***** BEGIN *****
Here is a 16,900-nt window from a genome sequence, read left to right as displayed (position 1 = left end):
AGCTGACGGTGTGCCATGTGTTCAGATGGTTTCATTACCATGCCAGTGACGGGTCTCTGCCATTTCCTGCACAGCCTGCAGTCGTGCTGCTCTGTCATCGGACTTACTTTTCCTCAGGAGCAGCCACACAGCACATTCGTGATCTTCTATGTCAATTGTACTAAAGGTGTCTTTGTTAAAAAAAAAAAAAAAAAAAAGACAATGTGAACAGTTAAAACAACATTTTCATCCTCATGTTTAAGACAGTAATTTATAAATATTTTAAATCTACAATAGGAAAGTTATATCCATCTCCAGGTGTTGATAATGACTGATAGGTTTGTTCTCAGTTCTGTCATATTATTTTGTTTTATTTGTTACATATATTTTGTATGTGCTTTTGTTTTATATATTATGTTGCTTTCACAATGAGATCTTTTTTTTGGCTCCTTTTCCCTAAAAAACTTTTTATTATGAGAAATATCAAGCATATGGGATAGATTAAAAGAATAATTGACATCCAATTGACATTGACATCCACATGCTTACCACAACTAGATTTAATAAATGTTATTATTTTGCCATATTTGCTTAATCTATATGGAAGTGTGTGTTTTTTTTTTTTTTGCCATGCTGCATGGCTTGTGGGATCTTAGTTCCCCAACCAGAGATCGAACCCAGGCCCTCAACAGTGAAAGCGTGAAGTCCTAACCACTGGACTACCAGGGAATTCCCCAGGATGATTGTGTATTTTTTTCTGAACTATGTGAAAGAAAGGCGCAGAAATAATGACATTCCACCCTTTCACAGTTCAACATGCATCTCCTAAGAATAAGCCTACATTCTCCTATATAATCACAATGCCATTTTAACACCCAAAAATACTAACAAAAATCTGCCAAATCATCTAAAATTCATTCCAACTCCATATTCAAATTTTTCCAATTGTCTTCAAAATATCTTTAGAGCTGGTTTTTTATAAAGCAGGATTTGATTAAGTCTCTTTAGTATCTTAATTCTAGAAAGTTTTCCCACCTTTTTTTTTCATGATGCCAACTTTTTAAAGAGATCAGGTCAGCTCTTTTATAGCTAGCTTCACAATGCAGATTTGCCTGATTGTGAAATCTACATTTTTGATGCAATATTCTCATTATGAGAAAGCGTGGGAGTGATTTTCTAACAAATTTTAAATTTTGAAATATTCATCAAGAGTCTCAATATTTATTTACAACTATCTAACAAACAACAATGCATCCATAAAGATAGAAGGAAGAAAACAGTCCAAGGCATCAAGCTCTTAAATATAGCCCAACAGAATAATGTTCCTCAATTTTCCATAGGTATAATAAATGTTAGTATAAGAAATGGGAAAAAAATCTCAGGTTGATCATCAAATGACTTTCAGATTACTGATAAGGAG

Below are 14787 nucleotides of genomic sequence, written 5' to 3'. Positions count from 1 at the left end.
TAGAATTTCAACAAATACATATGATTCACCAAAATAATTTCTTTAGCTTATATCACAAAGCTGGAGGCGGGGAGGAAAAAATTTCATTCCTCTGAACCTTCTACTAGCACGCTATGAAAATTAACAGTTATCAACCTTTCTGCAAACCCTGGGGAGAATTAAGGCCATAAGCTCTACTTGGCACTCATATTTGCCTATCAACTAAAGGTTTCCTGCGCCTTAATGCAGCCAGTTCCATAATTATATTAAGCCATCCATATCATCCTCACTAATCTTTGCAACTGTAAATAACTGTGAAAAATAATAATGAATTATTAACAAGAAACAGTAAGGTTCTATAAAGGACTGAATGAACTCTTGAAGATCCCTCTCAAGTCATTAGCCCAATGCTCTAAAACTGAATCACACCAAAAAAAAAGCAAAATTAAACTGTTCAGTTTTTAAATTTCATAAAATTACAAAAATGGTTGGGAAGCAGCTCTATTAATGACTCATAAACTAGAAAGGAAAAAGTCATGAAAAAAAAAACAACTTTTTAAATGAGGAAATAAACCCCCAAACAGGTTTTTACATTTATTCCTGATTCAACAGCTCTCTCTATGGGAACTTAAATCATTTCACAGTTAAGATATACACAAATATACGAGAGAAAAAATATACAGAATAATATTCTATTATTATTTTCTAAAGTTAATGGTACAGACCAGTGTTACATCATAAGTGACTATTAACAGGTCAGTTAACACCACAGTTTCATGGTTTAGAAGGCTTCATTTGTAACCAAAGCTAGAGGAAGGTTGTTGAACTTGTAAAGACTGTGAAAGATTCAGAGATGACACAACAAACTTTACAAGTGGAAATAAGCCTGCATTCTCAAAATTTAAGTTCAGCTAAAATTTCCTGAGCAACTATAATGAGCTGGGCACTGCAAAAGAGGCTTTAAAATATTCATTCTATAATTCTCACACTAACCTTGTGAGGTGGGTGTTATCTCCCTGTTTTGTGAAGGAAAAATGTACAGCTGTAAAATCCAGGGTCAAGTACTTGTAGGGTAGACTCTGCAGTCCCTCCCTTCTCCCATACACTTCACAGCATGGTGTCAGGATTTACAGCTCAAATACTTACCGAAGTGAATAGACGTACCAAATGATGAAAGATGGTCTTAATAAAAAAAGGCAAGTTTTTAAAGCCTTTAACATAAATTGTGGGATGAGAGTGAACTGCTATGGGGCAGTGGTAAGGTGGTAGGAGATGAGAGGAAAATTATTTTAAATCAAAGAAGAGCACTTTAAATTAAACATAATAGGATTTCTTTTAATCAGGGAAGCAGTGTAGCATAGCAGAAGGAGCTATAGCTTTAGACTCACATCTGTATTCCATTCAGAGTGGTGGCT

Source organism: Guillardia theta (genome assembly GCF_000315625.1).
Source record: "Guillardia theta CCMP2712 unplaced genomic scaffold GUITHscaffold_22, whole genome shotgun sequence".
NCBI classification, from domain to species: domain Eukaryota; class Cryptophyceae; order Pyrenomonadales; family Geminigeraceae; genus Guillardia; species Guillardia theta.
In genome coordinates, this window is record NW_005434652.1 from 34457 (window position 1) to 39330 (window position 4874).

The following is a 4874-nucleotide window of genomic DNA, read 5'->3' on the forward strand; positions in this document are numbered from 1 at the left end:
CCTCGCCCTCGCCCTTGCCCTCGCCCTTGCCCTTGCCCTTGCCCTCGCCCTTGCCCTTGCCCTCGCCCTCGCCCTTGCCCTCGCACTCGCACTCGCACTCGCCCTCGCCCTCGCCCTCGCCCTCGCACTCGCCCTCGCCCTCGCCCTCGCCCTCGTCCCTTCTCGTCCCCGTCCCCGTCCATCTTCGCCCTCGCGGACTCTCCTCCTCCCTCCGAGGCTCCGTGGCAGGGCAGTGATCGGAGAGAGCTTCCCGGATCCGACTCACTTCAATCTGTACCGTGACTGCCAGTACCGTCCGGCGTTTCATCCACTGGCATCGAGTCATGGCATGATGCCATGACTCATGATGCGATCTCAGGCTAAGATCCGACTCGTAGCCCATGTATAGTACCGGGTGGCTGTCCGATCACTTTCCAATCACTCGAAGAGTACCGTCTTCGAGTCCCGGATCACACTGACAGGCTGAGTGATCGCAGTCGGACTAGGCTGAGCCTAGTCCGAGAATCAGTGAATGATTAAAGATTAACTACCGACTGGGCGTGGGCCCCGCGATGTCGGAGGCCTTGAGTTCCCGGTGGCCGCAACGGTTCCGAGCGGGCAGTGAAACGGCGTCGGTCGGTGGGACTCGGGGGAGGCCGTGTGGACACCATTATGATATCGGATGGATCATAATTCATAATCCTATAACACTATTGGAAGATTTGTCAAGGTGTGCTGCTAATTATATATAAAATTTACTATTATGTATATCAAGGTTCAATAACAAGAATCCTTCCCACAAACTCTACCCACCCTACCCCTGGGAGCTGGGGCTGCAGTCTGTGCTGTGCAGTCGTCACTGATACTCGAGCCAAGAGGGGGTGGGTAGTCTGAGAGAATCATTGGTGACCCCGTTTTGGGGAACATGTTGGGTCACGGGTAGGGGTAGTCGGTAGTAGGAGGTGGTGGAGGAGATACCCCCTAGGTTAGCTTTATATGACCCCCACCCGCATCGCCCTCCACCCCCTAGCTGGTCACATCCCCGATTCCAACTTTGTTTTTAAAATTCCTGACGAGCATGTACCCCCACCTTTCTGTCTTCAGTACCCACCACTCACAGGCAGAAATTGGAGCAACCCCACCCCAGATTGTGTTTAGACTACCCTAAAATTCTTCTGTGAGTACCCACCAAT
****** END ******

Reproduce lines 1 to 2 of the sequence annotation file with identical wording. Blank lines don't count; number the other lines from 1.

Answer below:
Here is a 16,900-nt window from a genome sequence, read left to right as displayed (position 1 = left end):
AGCTGACGGTGTGCCATGTGTTCAGATGGTTTCATTACCATGCCAGTGACGGGTCTCTGCCATTTCCTGCACAGCCTGCAGTCGTGCTGCTCTGTCATCGGACTTACTTTTCCTCAGGAGCAGCCACACAGCACATTCGTGATCTTCTATGTCAATTGTACTAAAGGTGTCTTTGTTAAAAAAAAAAAAAAAAAAAAGACAATGTGAACAGTTAAAACAACATTTTCATCCTCATGTTTAAGACAGTAATTTATAAATATTTTAAATCTACAATAGGAAAGTTATATCCATCTCCAGGTGTTGATAATGACTGATAGGTTTGTTCTCAGTTCTGTCATATTATTTTGTTTTATTTGTTACATATATTTTGTATGTGCTTTTGTTTTATATATTATGTTGCTTTCACAATGAGATCTTTTTTTTGGCTCCTTTTCCCTAAAAAACTTTTTATTATGAGAAATATCAAGCATATGGGATAGATTAAAAGAATAATTGACATCCAATTGACATTGACATCCACATGCTTACCACAACTAGATTTAATAAATGTTATTATTTTGCCATATTTGCTTAATCTATATGGAAGTGTGTGTTTTTTTTTTTTTTGCCATGCTGCATGGCTTGTGGGATCTTAGTTCCCCAACCAGAGATCGAACCCAGGCCCTCAACAGTGAAAGCGTGAAGTCCTAACCACTGGACTACCAGGGAATTCCCCAGGATGATTGTGTATTTTTTTCTGAACTATGTGAAAGAAAGGCGCAGAAATAATGACATTCCACCCTTTCACAGTTCAACATGCATCTCCTAAGAATAAGCCTACATTCTCCTATATAATCACAATGCCATTTTAACACCCAAAAATACTAACAAAAATCTGCCAAATCATCTAAAATTCATTCCAACTCCATATTCAAATTTTTCCAATTGTCTTCAAAATATCTTTAGAGCTGGTTTTTTATAAAGCAGGATTTGATTAAGTCTCTTTAGTATCTTAATTCTAGAAAGTTTTCCCACCTTTTTTTTTCATGATGCCAACTTTTTAAAGAGATCAGGTCAGCTCTTTTATAGCTAGCTTCACAATGCAGATTTGCCTGATTGTGAAATCTACATTTTTGATGCAATATTCTCATTATGAGAAAGCGTGGGAGTGATTTTCTAACAAATTTTAAATTTTGAAATATTCATCAAGAGTCTCAATATTTATTTACAACTATCTAACAAACAACAATGCATCCATAAAGATAGAAGGAAGAAAACAGTCCAAGGCATCAAGCTCTTAAATATAGCCCAACAGAATAATGTTCCTCAATTTTCCATAGGTATAATAAATGTTAGTATAAGAAATGGGAAAAAAATCTCAGGTTGATCATCAAATGACTTTCAGATTACTGATAAGGAG